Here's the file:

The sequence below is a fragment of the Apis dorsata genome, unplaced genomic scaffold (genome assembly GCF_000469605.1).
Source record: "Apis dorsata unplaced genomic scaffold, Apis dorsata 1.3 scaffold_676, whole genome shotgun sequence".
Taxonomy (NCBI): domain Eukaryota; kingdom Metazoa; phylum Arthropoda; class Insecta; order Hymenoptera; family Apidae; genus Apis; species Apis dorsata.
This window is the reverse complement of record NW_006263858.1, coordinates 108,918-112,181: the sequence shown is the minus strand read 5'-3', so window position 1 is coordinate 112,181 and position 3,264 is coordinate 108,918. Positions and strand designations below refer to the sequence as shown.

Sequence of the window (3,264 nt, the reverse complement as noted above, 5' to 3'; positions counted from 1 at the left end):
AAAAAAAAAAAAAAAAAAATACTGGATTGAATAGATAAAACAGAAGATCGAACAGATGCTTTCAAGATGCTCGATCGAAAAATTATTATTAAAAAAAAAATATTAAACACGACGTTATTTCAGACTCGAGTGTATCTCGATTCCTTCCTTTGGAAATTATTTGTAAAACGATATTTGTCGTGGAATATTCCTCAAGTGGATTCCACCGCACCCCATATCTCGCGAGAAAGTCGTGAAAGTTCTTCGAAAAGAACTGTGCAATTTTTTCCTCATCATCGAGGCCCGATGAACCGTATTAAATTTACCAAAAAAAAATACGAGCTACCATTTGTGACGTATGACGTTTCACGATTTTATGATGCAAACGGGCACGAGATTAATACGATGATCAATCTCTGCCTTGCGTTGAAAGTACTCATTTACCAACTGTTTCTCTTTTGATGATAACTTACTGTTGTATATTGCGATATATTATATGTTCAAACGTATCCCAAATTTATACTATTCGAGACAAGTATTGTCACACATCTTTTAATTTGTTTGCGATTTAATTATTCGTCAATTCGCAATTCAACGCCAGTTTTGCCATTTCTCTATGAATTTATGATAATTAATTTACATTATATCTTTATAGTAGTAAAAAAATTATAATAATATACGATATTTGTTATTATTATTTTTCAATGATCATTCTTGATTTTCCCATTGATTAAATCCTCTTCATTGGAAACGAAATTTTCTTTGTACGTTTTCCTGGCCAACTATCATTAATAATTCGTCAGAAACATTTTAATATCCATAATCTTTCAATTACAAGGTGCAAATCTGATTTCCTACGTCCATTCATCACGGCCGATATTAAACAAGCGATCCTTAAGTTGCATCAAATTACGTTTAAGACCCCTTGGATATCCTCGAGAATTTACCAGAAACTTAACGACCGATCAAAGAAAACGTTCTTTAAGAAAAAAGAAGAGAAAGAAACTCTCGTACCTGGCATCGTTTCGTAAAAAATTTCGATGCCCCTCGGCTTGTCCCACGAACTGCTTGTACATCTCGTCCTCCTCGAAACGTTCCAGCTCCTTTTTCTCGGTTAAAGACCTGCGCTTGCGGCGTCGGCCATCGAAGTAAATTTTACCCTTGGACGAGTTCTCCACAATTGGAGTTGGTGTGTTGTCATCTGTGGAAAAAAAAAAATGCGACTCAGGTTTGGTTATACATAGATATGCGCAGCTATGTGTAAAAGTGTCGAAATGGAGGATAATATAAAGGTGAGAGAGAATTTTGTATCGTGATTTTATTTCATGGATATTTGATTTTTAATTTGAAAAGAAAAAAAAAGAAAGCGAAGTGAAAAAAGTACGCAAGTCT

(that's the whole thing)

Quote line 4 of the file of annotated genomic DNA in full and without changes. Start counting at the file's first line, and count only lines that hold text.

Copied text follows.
This window is the reverse complement of record NW_006263858.1, coordinates 108,918-112,181: the sequence shown is the minus strand read 5'-3', so window position 1 is coordinate 112,181 and position 3,264 is coordinate 108,918. Positions and strand designations below refer to the sequence as shown.